Joe Smith

Bob Atkins , Jul 04, 2012; 01:26 p.m.

The first image is overexposed a bit, plus if there is even a slight haze in the atmosphere you'll get that "glow" around the moon.

Wait for a very clear night, then shoot at several different exposure settings until you get the effect you want. Underexposure is probably better than overexposure. Autoexposure probably isn't the best way to go.

A little more info here - http://www.bobatkins.com/photography/tutorials/astrophotography2.html and another example shot here - http://www.bobatkins.com/pixel/index.php?showimage=17

Patricia O. , Jul 04, 2012; 05:07 p.m.

Thank you for all the responses, links, etc. I get so frustrated looking at what my "point and shoot" did and then looking at my DSLR on manual settings. I will study all these responses and try the various tips and see what I come up with.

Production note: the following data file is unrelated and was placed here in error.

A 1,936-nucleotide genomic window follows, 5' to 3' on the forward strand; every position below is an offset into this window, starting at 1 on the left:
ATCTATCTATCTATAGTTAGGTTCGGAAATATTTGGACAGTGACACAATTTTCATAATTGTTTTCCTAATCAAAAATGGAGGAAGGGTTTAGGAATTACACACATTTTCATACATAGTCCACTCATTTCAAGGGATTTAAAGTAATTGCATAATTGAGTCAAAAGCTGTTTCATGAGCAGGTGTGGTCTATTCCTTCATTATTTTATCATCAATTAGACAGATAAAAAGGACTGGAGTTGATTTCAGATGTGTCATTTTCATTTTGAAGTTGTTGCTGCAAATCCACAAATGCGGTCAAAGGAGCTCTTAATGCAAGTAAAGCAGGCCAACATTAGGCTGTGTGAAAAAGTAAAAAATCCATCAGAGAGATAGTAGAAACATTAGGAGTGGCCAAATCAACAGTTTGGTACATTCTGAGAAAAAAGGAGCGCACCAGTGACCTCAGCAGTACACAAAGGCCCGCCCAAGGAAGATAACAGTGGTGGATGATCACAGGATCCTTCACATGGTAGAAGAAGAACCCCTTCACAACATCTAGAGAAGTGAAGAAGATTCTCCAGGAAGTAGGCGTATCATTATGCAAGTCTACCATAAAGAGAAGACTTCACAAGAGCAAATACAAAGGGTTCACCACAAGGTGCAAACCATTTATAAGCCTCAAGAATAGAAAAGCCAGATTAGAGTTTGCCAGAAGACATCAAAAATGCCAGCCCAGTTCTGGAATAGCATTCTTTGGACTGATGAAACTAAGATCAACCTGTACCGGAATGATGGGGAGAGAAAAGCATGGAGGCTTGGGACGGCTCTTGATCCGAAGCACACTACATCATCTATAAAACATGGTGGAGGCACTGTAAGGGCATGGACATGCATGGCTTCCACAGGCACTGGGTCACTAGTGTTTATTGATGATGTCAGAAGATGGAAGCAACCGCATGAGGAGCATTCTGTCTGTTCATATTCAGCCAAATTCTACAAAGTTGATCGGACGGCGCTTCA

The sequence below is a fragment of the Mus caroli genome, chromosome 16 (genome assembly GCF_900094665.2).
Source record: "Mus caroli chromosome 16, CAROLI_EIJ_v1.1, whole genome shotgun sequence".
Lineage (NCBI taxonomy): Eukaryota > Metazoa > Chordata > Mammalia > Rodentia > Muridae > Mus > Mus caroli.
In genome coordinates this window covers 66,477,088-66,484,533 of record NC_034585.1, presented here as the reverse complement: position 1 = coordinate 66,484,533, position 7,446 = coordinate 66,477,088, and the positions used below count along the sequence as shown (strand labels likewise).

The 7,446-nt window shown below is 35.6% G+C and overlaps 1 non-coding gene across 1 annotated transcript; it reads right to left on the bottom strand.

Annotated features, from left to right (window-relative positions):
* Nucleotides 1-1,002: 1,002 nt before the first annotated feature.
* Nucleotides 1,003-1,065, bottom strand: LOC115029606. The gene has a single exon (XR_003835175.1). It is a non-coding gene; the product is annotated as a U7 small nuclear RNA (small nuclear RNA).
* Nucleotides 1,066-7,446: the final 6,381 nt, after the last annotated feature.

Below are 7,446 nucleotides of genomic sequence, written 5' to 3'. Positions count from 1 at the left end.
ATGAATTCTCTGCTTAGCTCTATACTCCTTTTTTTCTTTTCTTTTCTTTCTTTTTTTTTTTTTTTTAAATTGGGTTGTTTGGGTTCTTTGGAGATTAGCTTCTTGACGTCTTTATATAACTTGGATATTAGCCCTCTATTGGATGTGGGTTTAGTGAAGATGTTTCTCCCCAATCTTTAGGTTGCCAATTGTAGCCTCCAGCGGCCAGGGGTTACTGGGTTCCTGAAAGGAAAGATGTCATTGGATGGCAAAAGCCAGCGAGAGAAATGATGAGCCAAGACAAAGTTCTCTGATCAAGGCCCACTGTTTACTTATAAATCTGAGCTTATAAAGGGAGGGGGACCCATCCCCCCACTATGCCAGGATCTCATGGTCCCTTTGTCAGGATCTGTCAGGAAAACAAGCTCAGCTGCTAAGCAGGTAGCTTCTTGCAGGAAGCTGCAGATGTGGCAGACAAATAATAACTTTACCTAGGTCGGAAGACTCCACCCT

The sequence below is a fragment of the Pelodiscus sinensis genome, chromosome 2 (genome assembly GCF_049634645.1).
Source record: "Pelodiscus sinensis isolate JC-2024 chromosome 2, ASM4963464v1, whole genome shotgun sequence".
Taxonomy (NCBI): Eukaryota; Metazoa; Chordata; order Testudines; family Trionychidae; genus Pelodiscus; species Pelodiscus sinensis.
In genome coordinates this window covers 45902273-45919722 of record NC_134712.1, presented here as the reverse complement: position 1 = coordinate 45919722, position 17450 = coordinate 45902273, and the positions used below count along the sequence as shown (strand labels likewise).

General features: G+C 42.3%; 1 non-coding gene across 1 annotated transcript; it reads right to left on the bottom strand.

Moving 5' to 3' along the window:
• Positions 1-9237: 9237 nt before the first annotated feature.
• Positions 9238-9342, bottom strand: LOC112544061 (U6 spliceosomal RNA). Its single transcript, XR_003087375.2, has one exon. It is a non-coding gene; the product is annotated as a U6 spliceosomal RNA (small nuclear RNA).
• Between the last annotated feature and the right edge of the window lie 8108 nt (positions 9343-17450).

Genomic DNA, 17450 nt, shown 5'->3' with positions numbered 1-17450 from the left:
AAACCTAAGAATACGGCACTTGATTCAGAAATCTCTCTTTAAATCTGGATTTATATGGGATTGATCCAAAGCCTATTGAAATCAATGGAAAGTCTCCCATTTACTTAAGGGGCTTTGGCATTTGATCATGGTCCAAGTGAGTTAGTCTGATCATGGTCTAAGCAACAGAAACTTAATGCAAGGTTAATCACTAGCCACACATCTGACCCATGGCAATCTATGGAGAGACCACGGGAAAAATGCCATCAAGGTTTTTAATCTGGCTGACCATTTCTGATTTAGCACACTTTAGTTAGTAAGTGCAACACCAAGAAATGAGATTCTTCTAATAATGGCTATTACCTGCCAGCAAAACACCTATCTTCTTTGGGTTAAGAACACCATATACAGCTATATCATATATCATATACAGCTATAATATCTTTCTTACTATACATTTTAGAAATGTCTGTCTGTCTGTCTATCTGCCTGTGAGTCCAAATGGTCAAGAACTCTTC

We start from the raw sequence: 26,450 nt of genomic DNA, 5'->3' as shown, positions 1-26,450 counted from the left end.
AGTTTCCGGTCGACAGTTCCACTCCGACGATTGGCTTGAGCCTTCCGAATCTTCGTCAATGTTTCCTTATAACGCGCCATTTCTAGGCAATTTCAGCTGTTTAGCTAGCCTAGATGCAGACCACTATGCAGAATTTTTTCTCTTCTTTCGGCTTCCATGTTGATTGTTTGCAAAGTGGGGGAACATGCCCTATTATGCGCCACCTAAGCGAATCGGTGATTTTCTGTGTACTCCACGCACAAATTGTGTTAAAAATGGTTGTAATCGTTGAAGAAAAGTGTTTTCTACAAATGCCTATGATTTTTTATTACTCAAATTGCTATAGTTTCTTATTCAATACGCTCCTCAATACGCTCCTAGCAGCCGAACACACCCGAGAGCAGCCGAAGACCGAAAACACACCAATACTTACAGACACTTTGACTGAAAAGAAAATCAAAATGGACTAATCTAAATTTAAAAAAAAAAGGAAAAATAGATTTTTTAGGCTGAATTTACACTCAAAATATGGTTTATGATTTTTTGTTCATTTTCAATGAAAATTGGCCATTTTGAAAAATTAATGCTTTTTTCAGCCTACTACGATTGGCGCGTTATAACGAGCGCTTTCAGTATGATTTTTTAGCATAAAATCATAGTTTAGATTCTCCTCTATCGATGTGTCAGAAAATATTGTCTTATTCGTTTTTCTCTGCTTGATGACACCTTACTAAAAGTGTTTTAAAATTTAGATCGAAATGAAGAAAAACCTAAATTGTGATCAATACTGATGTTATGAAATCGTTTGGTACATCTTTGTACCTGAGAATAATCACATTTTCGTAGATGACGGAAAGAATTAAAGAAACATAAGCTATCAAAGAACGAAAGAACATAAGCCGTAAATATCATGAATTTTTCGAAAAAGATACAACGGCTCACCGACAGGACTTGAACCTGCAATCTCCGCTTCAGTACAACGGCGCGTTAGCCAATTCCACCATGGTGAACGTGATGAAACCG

In response to one person, I did not come out of AC last night, so I ruled that out. However, the humidity has been very high here in the NE so that was probably a big factor. When I did the Super Moon photo in May, I don't recall any humidity.
Also, I'm a little confused at what bracketing means. I keep reading it, but I'm not sure what I'm supposed to do? This forum is really helping me learn new things, I love it!
Also, it is a new lens, not a used one.